Ecuador sets eyes on 3rd largest global cocoa producer targetThis article is powered by The Public Ledger
Latin America’s largest cocoa producer is currently aiming to become the world’s 3rd largest by 2019, according to delegates at this year’s Cocoa Summit in Guayaquil, Ecuador.
Currently the 4th largest in the world after Ivory Coast, Ghana and Indonesia, Ecuador could claim the 3rd spot by 2019, aiming at an output target of 320,000 tonnes. This year the country is set to produce around 290,000 tonnes of cocoa; 9% more than 2016, attendees, including the country’s Minister of Agriculture and Livestock, at the event attended by IEG Vu outlined.
(Translation: "It is estimated that Ecuador will produce about 290 thousand metric tonness of cocoa this year, 9% more than 2016”)
Cocoa production in Ecuador has been steadily climbing for the last 10 years, owed to adoptions of different crop varieties. However, although climatic conditions led to a slowdown in 2016, this season the sector is set for a rebound.
“2017 begins to show levels of recovery of the crop with a projected possible new record of cocoa exports and production for the country,” said exporters association Anecacao.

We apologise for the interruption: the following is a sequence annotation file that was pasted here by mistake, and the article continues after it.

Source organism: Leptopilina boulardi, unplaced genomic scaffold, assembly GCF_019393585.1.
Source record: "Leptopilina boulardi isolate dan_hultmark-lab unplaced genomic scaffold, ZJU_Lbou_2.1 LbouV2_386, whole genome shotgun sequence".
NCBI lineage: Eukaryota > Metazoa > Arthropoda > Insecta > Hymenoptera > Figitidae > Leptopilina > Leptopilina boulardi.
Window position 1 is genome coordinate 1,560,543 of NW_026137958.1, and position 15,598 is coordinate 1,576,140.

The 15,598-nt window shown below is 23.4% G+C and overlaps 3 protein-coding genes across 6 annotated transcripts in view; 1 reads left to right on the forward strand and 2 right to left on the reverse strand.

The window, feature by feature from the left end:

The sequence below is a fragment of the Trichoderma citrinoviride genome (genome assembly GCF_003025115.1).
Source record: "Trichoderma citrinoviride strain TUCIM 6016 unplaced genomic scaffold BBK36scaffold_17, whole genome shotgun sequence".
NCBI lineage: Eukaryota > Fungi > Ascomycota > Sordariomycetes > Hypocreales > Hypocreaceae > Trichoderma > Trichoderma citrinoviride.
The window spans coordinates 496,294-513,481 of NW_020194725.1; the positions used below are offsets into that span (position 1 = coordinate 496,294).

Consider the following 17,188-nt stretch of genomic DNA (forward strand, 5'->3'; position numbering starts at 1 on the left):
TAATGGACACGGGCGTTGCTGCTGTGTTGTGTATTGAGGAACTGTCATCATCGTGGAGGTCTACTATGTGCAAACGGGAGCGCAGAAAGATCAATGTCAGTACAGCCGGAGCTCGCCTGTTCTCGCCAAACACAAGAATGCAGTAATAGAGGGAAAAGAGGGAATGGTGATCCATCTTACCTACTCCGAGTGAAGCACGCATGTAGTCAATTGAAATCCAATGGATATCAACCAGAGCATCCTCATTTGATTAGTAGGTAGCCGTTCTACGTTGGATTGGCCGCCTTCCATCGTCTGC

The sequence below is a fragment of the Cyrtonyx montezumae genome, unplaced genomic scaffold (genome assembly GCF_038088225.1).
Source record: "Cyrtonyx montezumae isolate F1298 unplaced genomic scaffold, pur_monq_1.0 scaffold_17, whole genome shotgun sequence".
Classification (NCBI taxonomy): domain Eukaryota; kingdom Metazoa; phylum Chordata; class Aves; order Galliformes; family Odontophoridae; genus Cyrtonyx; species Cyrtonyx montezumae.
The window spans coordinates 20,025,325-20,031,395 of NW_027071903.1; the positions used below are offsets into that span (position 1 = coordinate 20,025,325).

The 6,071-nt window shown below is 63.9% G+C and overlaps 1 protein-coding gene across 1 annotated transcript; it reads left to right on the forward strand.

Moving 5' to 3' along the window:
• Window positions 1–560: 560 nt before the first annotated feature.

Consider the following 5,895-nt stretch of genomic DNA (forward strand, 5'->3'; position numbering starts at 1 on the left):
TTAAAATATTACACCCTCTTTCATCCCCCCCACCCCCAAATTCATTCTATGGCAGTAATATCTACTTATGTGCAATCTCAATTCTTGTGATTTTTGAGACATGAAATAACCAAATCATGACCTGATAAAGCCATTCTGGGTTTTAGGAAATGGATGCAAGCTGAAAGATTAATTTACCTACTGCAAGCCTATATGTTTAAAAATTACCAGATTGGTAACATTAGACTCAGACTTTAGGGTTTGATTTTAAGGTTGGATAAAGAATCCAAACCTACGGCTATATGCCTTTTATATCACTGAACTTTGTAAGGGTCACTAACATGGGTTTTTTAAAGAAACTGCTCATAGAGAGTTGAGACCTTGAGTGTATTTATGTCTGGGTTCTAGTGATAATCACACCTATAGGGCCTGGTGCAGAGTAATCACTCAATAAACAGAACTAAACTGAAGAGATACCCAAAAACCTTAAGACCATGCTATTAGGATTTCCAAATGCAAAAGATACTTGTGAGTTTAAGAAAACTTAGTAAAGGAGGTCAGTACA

In terms of exports, during the first 7 months of 2017, Ecuador exported 148,500 tonnes of cocoa; 23% more than during the same period in 2016 when they reached 120,800 tonnes. In July alone exports totaled 20,000 tonnes compared to 12,000 tonnes in the same month in 2016; a 60% increase.
The 20 years leading up to 2000 brought in an era of stable production for Ecuador, of around 90,000 tonnes; now that figure has almost tripled.
“2000 we saw a more stable economy due to the introduction of dollar as the official currency; as well as the full adoption of CCN-51 cocoa variety,” outlined Roberto Mollison of fine flavour cocoa association APROCAFA.
The continuing production growth for Ecuador’s cocoa crop and climb for the no.3 spot, is based on its increased plantings of the CCN-51 variety, currently at 3:1 ratio against the nacional crop variety.
What is CCN-51?
Developed in the 1970s, Ecuador’s CCN-51 (Colección Castro Naranjal) is a high-yielding cocoa variety which did not become widely planted until 1997-98. An El Niño event wiped out a substantial amount of the country’s fine flavour nacional crop, prompting the switch. CCN-51 favours high productivity (four times more than fine flavour varieties) and is resistant to fungal diseases.
“CCN51 is easier to produce than nacional, it has better variations now, with more resistance to disease and improved flavour,” John Molina of Agroarriba told IEG Vu on the sidelines. “Plus (2nd spot) Indonesia is planting less cocoa with more of a shift on tech industries now, which us better for us!” he added.
Ecuador although leading producer of fine flavour cocoa, it accounts for just 5% of the global supply.
“We cannot compete (with Africa) in terms of numbers, we offer more of a niche product, so we focus on quality. Importers tend to Ecuadorian cocoa to supplement their other cocoa imports,” he said.